Program Mission Statement
A liberal arts education in general and the study of psychology in particular form the core of a preparation for lifelong learning. It follows, then, that an important part of the college student’s education should be the development of a disciplined curiosity about the world. This disciplined curiosity should equip the student for informed citizenship with an appreciation of basic human values, an understanding of essential scientific knowledge about how the world works, and a sharpened sensitivity to human diversity. Instruction in psychology should be consistent with these general goals.
The objectives listed below were developed from the broader goals listed by the APA. The psychology program objectives are:
1.0 Knowledge base
1.01 develop a conceptual framework that embraces relevant facts, concepts, and current knowledge concerning the field of psychology.
1.02 develop an understanding and appreciation of the history and evolution of the psychological discipline.
2.0 Thinking Skills
2.01 develop critical thinking and problem-solving skills.
2.02 show evidence of the development of amiable skepticism related to research and theories
3.0 Language skills
3.01 become familiar with and be able to comprehend the language of psychology and will develop the ability to express psychological knowledge in writing.
4.0 Information-gathering and synthesis skills
4.01 develop the ability to gather and use psychological information and resources
5.0 Research methods and statistical skills
5.01 develop an understanding and use of research and statistical methodology, including the potentials and limitations of each.
6.0 Interpersonal skills
6.01 develop an increased awareness and understanding of interpersonal and interpersonal skills, including human diversity, and similarity, in relation to self and others.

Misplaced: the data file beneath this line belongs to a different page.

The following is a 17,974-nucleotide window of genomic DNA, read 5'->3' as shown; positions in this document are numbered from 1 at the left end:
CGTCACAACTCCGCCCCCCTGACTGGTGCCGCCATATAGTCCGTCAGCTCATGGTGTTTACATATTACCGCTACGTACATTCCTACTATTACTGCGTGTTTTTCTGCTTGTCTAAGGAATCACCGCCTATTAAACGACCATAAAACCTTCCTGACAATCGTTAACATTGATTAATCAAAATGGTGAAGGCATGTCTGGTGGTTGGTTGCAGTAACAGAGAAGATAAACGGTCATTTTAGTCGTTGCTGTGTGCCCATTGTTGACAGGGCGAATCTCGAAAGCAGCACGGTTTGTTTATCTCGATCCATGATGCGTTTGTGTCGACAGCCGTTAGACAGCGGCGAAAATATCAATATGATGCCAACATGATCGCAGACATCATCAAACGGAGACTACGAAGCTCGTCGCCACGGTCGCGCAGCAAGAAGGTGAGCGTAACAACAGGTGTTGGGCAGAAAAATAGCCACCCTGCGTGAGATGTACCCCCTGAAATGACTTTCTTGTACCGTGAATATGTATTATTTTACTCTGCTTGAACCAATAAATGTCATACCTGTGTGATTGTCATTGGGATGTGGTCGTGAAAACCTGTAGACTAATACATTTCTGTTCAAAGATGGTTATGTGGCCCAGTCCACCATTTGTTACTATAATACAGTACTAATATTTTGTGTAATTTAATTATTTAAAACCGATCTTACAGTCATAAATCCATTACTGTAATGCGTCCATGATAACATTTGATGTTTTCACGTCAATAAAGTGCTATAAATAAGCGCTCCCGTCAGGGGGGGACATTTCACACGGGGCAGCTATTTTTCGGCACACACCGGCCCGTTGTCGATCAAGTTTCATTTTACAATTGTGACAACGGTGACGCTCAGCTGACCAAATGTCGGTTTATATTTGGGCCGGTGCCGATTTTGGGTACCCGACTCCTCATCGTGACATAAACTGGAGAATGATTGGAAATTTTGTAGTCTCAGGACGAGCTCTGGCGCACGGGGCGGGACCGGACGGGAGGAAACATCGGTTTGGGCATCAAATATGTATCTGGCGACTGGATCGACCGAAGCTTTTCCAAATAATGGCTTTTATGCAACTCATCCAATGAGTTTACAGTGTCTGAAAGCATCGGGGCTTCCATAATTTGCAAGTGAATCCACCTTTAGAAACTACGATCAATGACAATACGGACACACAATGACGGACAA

7.0 Ethics and values
7.01 develop an increased awareness of and ability to apply ethical principles of psychology.
C. Program Uniqueness
An undergraduate major or minor in psychology is considered an excellent background preparation for careers outside the specific field of psychology, such as communication, human resources development, allied health, and/or other areas of helping relationships. An undergraduate major in psychology is not the terminal degree in the field and does not in itself prepare an individual for a career as a psychologist. Further, graduate study is needed in addition to the undergraduate degree in psychology to pursue licensure as a psychologist or as a professional counselor.
An assessment of the goals and needs of students within the program in past years has shown an increasing interest in the research area. As a response to this expressed interest, students are now able to choose between a capstone course which emphasizes learning skills needed for work in a mental health-related field or a field which emphasizes increased development of research-related skills. Students who choose the research-related emphasis are involved in projects in coordination with faculty as well as the analysis and evaluation of published journal articles.
Courses in psychology are required of other degree programs including: Criminal Justice and Teacher Education (elementary and secondary). There is some apparent overlap regarding general subject matter with other programs (such as Nursing and General Studies); however, the program does not offer exact duplications. It is the psychosocial component that is systematically delineated and which gives courses with a Psychology prefix their uniqueness.